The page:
After Steven Spielberg completed “Schindler’s List,” about entrepreneur Oskar Schindler’s saving of more than 1,000 Jews during World War II, he established the Survivors of the Shoah Visual History Foundation. The nonprofit’s intent was to document the Holocaust experiences of survivors, witnesses and others.
The task was particularly urgent because many of the interviewees were already aged, but the organization forged ahead with both global staff and global mission. That was 1994.<?xml:namespace prefix = o ns = “urn:schemas-microsoft-com:office:office” />
Now, as the Shoah Foundation celebrates 10 years of work, it has gathered more than 52,000 interviews, preserving them on durable digital master tapes. These testimonies, consisting of personal recollections and displays of artifacts, average two and a half hours. They were conducted across 56 countries in 32 languages.
The testimonies form the backbone of the foundation’s ongoing work, which involves the production of educational materials for use around the world. The foundation has produced CD-ROMs, documentary films, books and an amazing Web site, all of which advance the foundation’s mission: “to overcome prejudice, intolerance, and bigotry—and the suffering they cause—through the educational use of the foundation’s visual history testimonies.”
The foundation’s Web site is content rich, though it does not make all interviews available. It does, however, indicate how teachers, students, researchers and institutions may gain access to the extensive interview archives, and just as importantly, the cutting-edge indexing technology that aids users in sifting through the thousands of hours of material.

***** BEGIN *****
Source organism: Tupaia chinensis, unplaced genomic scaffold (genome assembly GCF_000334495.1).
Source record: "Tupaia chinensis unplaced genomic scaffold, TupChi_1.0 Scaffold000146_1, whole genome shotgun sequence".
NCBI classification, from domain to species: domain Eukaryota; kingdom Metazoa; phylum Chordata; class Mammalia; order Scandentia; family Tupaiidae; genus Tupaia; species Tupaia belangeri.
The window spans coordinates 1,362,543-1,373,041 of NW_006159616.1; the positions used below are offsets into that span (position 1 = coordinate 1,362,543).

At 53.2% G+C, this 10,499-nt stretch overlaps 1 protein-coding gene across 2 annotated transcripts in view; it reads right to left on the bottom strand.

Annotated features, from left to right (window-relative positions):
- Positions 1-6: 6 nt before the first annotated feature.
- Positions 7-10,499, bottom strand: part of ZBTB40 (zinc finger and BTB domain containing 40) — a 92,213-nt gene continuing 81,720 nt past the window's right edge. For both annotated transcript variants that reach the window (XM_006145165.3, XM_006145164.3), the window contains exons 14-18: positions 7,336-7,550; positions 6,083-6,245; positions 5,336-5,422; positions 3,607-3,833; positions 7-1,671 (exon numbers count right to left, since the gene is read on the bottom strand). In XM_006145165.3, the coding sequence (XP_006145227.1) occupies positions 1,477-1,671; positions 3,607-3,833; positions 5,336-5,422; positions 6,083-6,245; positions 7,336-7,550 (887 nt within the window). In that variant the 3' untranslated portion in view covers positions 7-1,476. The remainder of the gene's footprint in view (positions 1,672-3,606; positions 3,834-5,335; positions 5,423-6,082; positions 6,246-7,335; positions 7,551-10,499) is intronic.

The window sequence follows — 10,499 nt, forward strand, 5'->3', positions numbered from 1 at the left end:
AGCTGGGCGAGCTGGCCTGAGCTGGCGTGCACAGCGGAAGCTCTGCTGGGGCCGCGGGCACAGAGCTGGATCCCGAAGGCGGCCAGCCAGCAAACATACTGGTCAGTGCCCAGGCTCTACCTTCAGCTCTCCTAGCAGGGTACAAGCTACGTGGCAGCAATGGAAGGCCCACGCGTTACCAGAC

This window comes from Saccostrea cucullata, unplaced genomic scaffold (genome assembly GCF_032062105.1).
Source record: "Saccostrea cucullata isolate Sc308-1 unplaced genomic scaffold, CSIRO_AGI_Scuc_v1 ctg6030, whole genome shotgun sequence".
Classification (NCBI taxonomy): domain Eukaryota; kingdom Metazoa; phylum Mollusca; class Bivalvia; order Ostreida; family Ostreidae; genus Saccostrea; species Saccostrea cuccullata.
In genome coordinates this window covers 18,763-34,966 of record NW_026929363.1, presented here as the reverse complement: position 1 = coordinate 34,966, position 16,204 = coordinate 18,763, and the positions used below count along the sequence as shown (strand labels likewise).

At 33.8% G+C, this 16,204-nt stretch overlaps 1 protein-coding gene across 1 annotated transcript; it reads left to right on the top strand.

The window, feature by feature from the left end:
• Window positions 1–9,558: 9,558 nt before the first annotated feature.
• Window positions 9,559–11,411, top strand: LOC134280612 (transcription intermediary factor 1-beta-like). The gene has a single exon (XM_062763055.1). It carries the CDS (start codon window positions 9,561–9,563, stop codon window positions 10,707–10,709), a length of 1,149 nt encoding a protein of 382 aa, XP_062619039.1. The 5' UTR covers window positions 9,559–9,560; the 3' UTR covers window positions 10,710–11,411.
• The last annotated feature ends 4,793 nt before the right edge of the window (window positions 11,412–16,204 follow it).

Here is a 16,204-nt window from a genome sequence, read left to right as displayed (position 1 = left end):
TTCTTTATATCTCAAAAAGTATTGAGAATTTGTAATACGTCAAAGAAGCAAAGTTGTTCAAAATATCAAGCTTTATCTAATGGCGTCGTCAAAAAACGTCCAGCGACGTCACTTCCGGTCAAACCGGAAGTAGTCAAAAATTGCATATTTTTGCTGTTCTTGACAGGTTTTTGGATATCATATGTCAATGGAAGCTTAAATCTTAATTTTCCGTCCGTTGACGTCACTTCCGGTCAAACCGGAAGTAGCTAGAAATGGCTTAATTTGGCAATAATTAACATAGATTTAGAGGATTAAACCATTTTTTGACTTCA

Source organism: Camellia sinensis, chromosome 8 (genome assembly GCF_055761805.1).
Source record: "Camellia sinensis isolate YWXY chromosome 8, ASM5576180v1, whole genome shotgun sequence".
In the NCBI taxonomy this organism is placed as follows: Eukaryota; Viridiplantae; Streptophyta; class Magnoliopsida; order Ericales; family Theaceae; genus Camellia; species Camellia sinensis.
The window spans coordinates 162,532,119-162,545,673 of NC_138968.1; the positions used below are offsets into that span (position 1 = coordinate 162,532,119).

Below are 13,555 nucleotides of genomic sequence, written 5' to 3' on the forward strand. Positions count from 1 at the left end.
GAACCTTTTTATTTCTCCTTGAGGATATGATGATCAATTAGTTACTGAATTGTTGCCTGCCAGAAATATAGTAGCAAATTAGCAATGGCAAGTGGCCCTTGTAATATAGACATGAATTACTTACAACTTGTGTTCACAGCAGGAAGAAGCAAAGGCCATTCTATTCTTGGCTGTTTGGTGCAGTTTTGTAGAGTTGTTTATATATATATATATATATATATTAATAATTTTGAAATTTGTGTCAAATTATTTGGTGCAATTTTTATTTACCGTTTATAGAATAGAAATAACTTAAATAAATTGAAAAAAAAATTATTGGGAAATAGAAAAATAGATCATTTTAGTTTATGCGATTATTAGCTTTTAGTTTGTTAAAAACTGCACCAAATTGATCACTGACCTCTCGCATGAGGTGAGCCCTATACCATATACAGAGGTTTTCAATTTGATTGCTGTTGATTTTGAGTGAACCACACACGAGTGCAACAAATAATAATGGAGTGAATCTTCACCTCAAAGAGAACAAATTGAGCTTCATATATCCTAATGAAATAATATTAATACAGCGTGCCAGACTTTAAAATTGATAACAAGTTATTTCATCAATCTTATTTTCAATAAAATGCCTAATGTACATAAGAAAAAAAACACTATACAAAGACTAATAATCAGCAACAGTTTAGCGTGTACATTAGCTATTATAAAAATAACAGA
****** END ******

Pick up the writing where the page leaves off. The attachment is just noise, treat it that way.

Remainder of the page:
One could spend close to an hour on the site’s main page alone, just watching the available video clips about the foundation’s work, snippets from actual survivor testimonies, and trailers for some of the foundation’s documentaries. The nine-minute video about the foundation is quite informative and gives a taste of the magnitude of the task.
In addition to informative sections about the archives, the organization itself, and how educators can benefit from the foundation’s work (including free lesson plan downloads), the site has a section of online exhibits.
Current online exhibits include “Voices of the Holocaust: Children Speak” geared toward middle-school audiences, and “Testimony Viewer,” which is a sort of mini-database of the interviews. The interviews available in this exhibit are catalogued by themes such as pre-war, hiding, ghettos, camps, liberation and post-war.
Spielberg told the New York Times he had seen hundreds of the testimonies gathered by the foundation.
“The biggest surprise was how forgiving and optimistic, how much they embraced life,” he told the paper. “My first prediction was I was going to hear so much anger, and I didn’t. They didn’t sound like victims. They sounded like people who had been hit by a sledgehammer, and they were hit so fast and so often they couldn’t account for the reason behind it. They were just lost in why this happened.”
Cliff Vaughn is culture editor for EthicsDaily.com.
The Web site for the Survivors of the Shoah Visual History Foundation is www.vhf.org.